But in secret, I was writing – memoirs, short stories, ideas for novels. Then it dawned on me: I was always a writer. Much of the success my first business had was from my writing and communication skills, but I was keeping it going through a duty to my designers at that time. My passion was moving elsewhere. I still wanted to help small businesses with their communications, so I became a copywriter. And when you’re happy now, we can deliver our best work.


  1. Welcome all offers of help

Stop turning down offers of help. Why turn them down when the person offering genuinely wants to support you (and feel useful)? You can’t do everything yourself, so end the overworking and accept help.


  1. Your experience is valid

All the empathy and imagination in the world is wonderful, but you don’t really know the hardship another person is going through unless you’ve had that experience yourself. And, even then, everyone’s experience of their chronic health problem, life-threatening disease, post-traumatic stress, grief, is all unique to that person.


  1. Life is f*@king scary

Fear can rule you. There was a time when I was scared almost every day. Back then, the Grim Reaper was on my heels. But I no longer feel that breast cancer is a death sentence. It’s what I knew to be true before my diagnosis, because we’d never lost someone to breast cancer. Sadly, that’s not the same for everyone. But, are you going to let fear stop you from living?


  1. Your body is extraordinary

When your body doesn’t want the disposable stitches anymore, it will slowly spit them out. Your nickname will be The Fly for a couple of weeks and you’ll laugh at how freaked out you were.


  1. Always trust a doctor who admits they don’t know everything

Whether they’re a GP or breast Professor, when they admit they don’t know everything and need to seek a specialist, or they tell you what they know about breast genetics is just the tip of the iceberg, then you know you can trust them – they’ve not developed too much of a God complex.


  1. The washing machine hides snot-nosed howls

Save up your proper crying for when the kids are across the hall watching the telly and the washing machine is on its noisy spin cycle.


  1. It’s okay for your kids to know you’re just human

Try not to hide too much from your children. They will sense your desperation and fear and sorrow anyway. Be as open as you can, so that they know it’s okay to cry it out or feel sad That is your superhuman strength, to show them things can be tough and upsetting, but we can pick ourselves up and stumble on back to joy.


What I hope most, is that I’ve encouraged friends, family and acquaintances to check themselves or remind the women in their lives to check their breasts every single month.


What about you? Is this post a helpful reminder?


1 in 8 women will develop breast cancer in their lifetime.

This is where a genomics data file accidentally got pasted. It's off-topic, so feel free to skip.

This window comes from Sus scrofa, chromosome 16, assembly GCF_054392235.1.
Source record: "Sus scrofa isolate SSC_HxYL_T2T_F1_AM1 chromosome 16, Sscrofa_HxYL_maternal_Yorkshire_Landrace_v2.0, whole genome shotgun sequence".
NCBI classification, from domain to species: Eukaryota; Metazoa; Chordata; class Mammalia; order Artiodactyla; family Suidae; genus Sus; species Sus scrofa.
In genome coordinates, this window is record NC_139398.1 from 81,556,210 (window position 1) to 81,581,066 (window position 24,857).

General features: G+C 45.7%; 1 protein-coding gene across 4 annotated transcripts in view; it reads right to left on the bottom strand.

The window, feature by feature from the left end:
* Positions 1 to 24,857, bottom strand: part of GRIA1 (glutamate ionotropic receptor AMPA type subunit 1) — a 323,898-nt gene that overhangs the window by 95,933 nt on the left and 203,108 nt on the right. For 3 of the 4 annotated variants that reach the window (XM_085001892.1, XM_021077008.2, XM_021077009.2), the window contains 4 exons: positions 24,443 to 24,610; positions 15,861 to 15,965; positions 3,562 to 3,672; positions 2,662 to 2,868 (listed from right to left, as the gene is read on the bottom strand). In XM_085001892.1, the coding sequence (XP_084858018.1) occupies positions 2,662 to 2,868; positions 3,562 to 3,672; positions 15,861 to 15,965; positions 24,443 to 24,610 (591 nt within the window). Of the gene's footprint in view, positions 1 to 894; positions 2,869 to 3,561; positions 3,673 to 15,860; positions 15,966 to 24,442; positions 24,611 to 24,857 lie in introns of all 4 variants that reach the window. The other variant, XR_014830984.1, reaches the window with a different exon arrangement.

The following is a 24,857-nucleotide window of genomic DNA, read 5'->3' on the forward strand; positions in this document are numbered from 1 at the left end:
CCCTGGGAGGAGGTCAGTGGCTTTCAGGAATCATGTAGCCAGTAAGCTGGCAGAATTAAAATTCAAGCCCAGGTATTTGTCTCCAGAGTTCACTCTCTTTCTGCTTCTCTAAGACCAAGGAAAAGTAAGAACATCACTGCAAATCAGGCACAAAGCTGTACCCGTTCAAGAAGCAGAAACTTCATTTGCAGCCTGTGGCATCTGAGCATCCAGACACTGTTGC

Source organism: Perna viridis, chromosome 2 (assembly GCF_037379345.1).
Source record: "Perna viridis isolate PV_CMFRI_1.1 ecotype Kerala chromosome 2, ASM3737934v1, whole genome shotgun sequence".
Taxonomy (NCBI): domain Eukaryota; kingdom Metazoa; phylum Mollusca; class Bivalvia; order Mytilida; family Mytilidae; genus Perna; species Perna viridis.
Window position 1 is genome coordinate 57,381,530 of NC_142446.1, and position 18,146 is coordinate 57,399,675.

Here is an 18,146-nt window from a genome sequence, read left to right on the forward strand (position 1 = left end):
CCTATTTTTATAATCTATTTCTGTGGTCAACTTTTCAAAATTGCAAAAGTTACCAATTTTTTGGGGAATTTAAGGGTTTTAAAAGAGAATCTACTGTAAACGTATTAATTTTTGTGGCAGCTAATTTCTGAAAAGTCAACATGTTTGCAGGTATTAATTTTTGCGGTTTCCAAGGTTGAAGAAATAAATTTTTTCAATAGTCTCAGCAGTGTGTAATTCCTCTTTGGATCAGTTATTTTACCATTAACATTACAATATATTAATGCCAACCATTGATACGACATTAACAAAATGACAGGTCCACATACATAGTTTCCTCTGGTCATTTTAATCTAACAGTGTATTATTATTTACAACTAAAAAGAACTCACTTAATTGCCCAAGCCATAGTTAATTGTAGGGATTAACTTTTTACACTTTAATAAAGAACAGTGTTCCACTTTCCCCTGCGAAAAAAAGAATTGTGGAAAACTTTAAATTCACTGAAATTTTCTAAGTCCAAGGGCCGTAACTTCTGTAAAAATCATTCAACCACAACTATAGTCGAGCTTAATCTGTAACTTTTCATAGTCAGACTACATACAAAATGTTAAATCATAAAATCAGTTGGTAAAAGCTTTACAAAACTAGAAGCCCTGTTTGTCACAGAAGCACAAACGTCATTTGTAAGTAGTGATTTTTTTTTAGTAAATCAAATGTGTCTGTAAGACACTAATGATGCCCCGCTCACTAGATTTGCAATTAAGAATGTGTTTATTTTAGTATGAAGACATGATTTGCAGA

But more women are surviving than ever before – 85% of people survive breast cancer beyond five years.

I am writing this post several years after my diagnosis in 2008 and my mother is an active, youthful grandma who has had no recurrences or new cancers since 1991.

More than 80% of breast cancers occur in women over the age of 50, but that doesn’t mean you can just wait for your NHS mammograms.


The earlier cancer is found the higher your chance of survival.

Please don’t let fear put you off checking yourself or going to your GP – give your body the best shot to be here with the people that love you.

It can be hard to examine yourself during the early period of breastfeeding when your breasts are so engorged with milk. But, when they settle down, it’s more about noticing what’s different, not just feeling for lumps. It’s about knowing what’s normal for you because our breasts can change throughout our monthly hormonal cycles.

Treat the habit like your pelvic floor exercises and attach it to another mundane activity – check them when you’re getting changed, or when you’re in the shower.

And remember, just because you’ve found a lump or something else has changed, it doesn’t mean it’s cancer. There are lots of benign breast conditions too.

If you’ve never checked yourself before (and even if you have), there’s a fantastic video which walks you through the simple TLC method on Breast Cancer Now.



If you or someone you know has been affected by cancer, here are some places where support is offered for people with cancer and their loved ones:

Breast Cancer Care – lots of information and support, however the forum is public.

BC Pals Forum – run by volunteers, this private forum was my lifeline for support.

Also see: Maggie’s Centre     Cancer Research     MacMillan


What has a tough life experience taught you?

Tell me in the comments.


jedaJeda is a copywriter and communication strategist from Scotland, UK. She loves collaborating with incredible business owners across the globe, to help them connect with more of their ideal clients and grow their businesses. She believes your copy can be sleaze-free, honest and heart-centered and still be magnetic, persuasive and able to convert.

Find inspiration, tips and free guides on Jeda’s website, jedapearl.com.